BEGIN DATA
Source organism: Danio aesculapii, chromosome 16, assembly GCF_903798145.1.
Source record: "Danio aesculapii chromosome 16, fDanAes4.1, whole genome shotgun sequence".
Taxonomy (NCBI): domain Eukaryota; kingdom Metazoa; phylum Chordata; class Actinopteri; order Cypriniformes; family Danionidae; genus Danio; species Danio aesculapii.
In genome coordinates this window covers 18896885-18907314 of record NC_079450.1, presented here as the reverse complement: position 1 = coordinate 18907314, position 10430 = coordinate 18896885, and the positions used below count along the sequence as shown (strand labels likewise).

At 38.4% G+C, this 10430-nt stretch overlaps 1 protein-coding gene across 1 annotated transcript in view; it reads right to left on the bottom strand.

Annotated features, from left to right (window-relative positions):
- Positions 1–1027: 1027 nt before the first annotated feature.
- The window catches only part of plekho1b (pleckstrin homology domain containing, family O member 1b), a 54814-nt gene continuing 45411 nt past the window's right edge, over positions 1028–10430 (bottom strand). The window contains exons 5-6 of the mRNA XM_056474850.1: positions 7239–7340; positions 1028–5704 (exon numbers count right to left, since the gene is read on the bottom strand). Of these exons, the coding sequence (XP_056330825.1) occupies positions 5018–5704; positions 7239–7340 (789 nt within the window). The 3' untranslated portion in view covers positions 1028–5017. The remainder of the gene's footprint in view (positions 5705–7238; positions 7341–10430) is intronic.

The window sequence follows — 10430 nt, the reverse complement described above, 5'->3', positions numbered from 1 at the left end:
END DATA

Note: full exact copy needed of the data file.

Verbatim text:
Source organism: Danio aesculapii, chromosome 16, assembly GCF_903798145.1.
Source record: "Danio aesculapii chromosome 16, fDanAes4.1, whole genome shotgun sequence".
Taxonomy (NCBI): domain Eukaryota; kingdom Metazoa; phylum Chordata; class Actinopteri; order Cypriniformes; family Danionidae; genus Danio; species Danio aesculapii.
In genome coordinates this window covers 18896885-18907314 of record NC_079450.1, presented here as the reverse complement: position 1 = coordinate 18907314, position 10430 = coordinate 18896885, and the positions used below count along the sequence as shown (strand labels likewise).

At 38.4% G+C, this 10430-nt stretch overlaps 1 protein-coding gene across 1 annotated transcript in view; it reads right to left on the bottom strand.

Annotated features, from left to right (window-relative positions):
- Positions 1–1027: 1027 nt before the first annotated feature.
- The window catches only part of plekho1b (pleckstrin homology domain containing, family O member 1b), a 54814-nt gene continuing 45411 nt past the window's right edge, over positions 1028–10430 (bottom strand). The window contains exons 5-6 of the mRNA XM_056474850.1: positions 7239–7340; positions 1028–5704 (exon numbers count right to left, since the gene is read on the bottom strand). Of these exons, the coding sequence (XP_056330825.1) occupies positions 5018–5704; positions 7239–7340 (789 nt within the window). The 3' untranslated portion in view covers positions 1028–5017. The remainder of the gene's footprint in view (positions 5705–7238; positions 7341–10430) is intronic.

The window sequence follows — 10430 nt, the reverse complement described above, 5'->3', positions numbered from 1 at the left end: